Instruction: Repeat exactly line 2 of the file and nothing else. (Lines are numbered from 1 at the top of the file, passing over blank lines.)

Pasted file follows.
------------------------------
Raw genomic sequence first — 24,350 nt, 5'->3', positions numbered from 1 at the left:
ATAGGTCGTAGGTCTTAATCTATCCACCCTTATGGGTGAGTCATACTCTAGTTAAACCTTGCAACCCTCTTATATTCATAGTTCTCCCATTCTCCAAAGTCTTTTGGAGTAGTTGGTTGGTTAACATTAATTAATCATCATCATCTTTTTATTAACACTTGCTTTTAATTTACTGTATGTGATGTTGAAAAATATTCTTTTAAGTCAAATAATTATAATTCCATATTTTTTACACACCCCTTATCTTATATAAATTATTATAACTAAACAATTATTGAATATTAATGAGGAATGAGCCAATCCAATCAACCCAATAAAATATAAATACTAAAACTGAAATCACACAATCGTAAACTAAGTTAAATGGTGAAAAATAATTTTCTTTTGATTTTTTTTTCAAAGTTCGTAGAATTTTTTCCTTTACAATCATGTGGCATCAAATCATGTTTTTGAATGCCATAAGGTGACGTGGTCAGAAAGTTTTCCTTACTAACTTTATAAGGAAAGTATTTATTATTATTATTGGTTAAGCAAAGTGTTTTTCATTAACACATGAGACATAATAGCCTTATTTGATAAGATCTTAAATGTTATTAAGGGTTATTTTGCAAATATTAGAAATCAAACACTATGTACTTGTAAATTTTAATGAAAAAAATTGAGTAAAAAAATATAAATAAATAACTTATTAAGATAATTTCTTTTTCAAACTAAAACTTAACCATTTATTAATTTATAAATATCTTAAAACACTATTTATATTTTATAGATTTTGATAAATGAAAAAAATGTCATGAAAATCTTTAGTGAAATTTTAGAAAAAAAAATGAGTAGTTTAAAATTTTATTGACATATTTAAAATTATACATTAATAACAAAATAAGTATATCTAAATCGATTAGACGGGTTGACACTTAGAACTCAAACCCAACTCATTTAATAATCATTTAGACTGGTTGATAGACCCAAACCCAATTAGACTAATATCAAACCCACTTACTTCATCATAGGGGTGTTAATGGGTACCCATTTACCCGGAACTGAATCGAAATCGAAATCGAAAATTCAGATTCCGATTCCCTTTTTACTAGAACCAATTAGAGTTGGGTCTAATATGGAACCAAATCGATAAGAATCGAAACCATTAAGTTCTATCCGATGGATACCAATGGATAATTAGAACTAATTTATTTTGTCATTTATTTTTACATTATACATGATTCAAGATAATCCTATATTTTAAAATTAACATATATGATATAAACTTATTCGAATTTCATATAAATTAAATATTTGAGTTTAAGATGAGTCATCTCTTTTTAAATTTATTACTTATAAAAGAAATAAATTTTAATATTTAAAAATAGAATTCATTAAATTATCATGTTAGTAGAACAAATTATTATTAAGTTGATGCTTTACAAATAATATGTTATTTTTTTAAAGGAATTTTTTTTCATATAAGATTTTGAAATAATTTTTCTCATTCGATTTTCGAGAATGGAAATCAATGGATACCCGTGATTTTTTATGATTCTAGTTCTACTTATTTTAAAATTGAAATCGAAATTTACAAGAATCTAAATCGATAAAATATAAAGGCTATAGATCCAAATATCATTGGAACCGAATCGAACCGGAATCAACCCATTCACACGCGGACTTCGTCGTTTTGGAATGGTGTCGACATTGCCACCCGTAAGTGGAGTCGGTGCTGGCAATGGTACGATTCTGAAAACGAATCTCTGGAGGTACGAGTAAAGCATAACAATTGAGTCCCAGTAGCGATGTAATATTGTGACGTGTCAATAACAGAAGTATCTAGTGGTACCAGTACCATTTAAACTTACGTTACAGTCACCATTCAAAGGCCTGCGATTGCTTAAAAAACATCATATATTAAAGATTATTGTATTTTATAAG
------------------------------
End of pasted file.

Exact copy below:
ATAGGTCGTAGGTCTTAATCTATCCACCCTTATGGGTGAGTCATACTCTAGTTAAACCTTGCAACCCTCTTATATTCATAGTTCTCCCATTCTCCAAAGTCTTTTGGAGTAGTTGGTTGGTTAACATTAATTAATCATCATCATCTTTTTATTAACACTTGCTTTTAATTTACTGTATGTGATGTTGAAAAATATTCTTTTAAGTCAAATAATTATAATTCCATATTTTTTACACACCCCTTATCTTATATAAATTATTATAACTAAACAATTATTGAATATTAATGAGGAATGAGCCAATCCAATCAACCCAATAAAATATAAATACTAAAACTGAAATCACACAATCGTAAACTAAGTTAAATGGTGAAAAATAATTTTCTTTTGATTTTTTTTTCAAAGTTCGTAGAATTTTTTCCTTTACAATCATGTGGCATCAAATCATGTTTTTGAATGCCATAAGGTGACGTGGTCAGAAAGTTTTCCTTACTAACTTTATAAGGAAAGTATTTATTATTATTATTGGTTAAGCAAAGTGTTTTTCATTAACACATGAGACATAATAGCCTTATTTGATAAGATCTTAAATGTTATTAAGGGTTATTTTGCAAATATTAGAAATCAAACACTATGTACTTGTAAATTTTAATGAAAAAAATTGAGTAAAAAAATATAAATAAATAACTTATTAAGATAATTTCTTTTTCAAACTAAAACTTAACCATTTATTAATTTATAAATATCTTAAAACACTATTTATATTTTATAGATTTTGATAAATGAAAAAAATGTCATGAAAATCTTTAGTGAAATTTTAGAAAAAAAAATGAGTAGTTTAAAATTTTATTGACATATTTAAAATTATACATTAATAACAAAATAAGTATATCTAAATCGATTAGACGGGTTGACACTTAGAACTCAAACCCAACTCATTTAATAATCATTTAGACTGGTTGATAGACCCAAACCCAATTAGACTAATATCAAACCCACTTACTTCATCATAGGGGTGTTAATGGGTACCCATTTACCCGGAACTGAATCGAAATCGAAATCGAAAATTCAGATTCCGATTCCCTTTTTACTAGAACCAATTAGAGTTGGGTCTAATATGGAACCAAATCGATAAGAATCGAAACCATTAAGTTCTATCCGATGGATACCAATGGATAATTAGAACTAATTTATTTTGTCATTTATTTTTACATTATACATGATTCAAGATAATCCTATATTTTAAAATTAACATATATGATATAAACTTATTCGAATTTCATATAAATTAAATATTTGAGTTTAAGATGAGTCATCTCTTTTTAAATTTATTACTTATAAAAGAAATAAATTTTAATATTTAAAAATAGAATTCATTAAATTATCATGTTAGTAGAACAAATTATTATTAAGTTGATGCTTTACAAATAATATGTTATTTTTTTAAAGGAATTTTTTTTCATATAAGATTTTGAAATAATTTTTCTCATTCGATTTTCGAGAATGGAAATCAATGGATACCCGTGATTTTTTATGATTCTAGTTCTACTTATTTTAAAATTGAAATCGAAATTTACAAGAATCTAAATCGATAAAATATAAAGGCTATAGATCCAAATATCATTGGAACCGAATCGAACCGGAATCAACCCATTCACACGCGGACTTCGTCGTTTTGGAATGGTGTCGACATTGCCACCCGTAAGTGGAGTCGGTGCTGGCAATGGTACGATTCTGAAAACGAATCTCTGGAGGTACGAGTAAAGCATAACAATTGAGTCCCAGTAGCGATGTAATATTGTGACGTGTCAATAACAGAAGTATCTAGTGGTACCAGTACCATTTAAACTTACGTTACAGTCACCATTCAAAGGCCTGCGATTGCTTAAAAAACATCATATATTAAAGATTATTGTATTTTATAAG